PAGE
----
If you’re not doing everything possible to perform identity verification on all your employees, you are leaving yourself open for unimaginable financial, organizational, and even legal damage.
Consider, for one moment, that the average teenager in America probably knows someone who can get them a fake ID that could get them into a club. Now consider that there are people out there who make a living out of identity theft, and have considerably more resources at their disposal.
Even the most convincing looking documentation could easily be fake, and identity theft and fraud are far, far more pervasive in the U.S. than you probably realize. If you are taking any credentials or documents at face value, you might already be at risk.
The Figures Don’t Lie
Of the nearly two million complaints that the Federal Trade Commission received and investigated in 2014, approximately 14% were identity theft related. Of those, 6% were employment related. That works out to about 16,800 cases in that year alone. That’s a little over 46 cases, on average, every single day.
That’s just the cases that were discovered, reported, and investigated too. If the alarming trends in identity theft around the world are anything to go on, the true figure might well be considerably higher than that.
People are lying their way into jobs, and to keep them, and it’s happening all the time.
Why Do People Commit Employment Related Identity Fraud?
The reasons why people commit this type of fraud vary significantly from case to case. Sometimes, they’re simply trying to hide a checkered past. Sometimes, they’re deliberately hiding who they are, with the intent to cause chaos within your organization. In those cases, some of their reasons may be:
- They are employees of your competitors, engaging in industrial espionage.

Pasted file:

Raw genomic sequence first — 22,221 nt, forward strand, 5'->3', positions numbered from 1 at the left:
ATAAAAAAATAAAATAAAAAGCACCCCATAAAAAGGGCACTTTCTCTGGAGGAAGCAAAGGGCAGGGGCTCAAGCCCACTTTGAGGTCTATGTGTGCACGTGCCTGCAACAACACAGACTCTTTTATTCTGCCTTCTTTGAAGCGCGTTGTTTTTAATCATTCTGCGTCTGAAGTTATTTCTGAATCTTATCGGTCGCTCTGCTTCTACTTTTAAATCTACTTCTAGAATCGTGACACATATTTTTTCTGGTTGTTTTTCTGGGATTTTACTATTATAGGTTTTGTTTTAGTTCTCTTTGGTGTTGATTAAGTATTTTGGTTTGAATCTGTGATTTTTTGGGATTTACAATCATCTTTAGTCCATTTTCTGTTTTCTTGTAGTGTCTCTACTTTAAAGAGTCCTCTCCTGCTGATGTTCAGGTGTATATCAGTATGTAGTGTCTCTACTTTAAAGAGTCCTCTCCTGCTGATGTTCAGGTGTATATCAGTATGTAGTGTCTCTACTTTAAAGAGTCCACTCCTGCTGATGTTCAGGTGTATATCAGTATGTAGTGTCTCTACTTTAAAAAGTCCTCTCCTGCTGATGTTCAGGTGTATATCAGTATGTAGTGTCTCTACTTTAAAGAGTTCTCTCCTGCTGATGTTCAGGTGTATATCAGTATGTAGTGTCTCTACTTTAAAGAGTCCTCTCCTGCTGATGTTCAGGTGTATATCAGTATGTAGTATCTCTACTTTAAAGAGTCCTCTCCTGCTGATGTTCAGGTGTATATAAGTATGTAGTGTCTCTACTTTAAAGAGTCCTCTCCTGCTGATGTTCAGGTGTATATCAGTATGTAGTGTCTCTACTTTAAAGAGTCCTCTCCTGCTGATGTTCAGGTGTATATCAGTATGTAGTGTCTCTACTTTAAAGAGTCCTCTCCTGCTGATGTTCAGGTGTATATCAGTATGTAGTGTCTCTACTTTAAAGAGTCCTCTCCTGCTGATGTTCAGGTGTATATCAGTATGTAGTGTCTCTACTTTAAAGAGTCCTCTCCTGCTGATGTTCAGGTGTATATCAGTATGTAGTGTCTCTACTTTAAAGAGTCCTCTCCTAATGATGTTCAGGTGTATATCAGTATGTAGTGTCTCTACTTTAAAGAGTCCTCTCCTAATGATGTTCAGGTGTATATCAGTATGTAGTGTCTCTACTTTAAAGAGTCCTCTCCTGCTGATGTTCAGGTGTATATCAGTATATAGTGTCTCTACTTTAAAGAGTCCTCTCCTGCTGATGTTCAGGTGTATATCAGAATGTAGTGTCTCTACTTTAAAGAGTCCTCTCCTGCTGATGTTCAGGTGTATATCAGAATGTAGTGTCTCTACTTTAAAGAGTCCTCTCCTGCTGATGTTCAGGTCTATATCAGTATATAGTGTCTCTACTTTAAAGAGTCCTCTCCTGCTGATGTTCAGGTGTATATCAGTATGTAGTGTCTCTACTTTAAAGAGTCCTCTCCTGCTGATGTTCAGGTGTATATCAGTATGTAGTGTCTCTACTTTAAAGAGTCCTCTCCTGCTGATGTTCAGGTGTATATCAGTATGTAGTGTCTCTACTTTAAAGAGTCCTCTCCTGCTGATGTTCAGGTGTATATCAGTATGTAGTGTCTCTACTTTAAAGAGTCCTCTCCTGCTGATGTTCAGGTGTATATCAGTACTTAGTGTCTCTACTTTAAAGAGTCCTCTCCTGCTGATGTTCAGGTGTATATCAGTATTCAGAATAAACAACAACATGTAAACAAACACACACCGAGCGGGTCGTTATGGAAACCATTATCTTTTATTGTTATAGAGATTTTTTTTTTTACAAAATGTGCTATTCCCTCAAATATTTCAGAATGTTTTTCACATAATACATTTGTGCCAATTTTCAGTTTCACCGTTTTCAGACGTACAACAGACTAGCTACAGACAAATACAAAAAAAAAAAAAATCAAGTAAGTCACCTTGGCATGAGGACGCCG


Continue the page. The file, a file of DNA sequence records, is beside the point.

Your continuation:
- They have falsified education and other credentials, with the goal of being hired for jobs they are not qualified to hold.
- Insinuating themselves in positions of financial authority, to siphon or embezzle funds.
- They are hoping to gain access to your network, to copy or share customer’s digital records from inside your company.
When employees do deliberately engage in identity theft during the hiring process, it’s often with the intention of achieving their goals, and then simply disappearing.
The more sophisticated the fraud and the higher the position, the more damage and cost there is likely to be, and it’s significantly harder for the authorities to catch someone if they have no idea who they are chasing.
Protecting Yourself from Employment Related Identity Fraud
These scenarios may sound far-fetched. Like something out of a Hollywood movie, that could never happen to you.
But they can, and in many well-documented cases, they have. Those are just the cases that have made main stream media, too. There are plenty more tied up in court, or in the hands of the authorities, never to be solved.
The simple fact is that had the employers in all these cases (reported and not), conducted a thorough identity verification process before hiring the individuals in question, they could have avoided many of these situations. You can too, and you should.
If the position in question is high powered, and the credentials are complex and hard to confirm yourself, then hiring a company that specializes in professional due diligence services can cut through the Gordian knot of information for you. It may delay the hiring process slightly, or cost a little more than your in-house checks, but it could save you time, money, and even legal trouble later.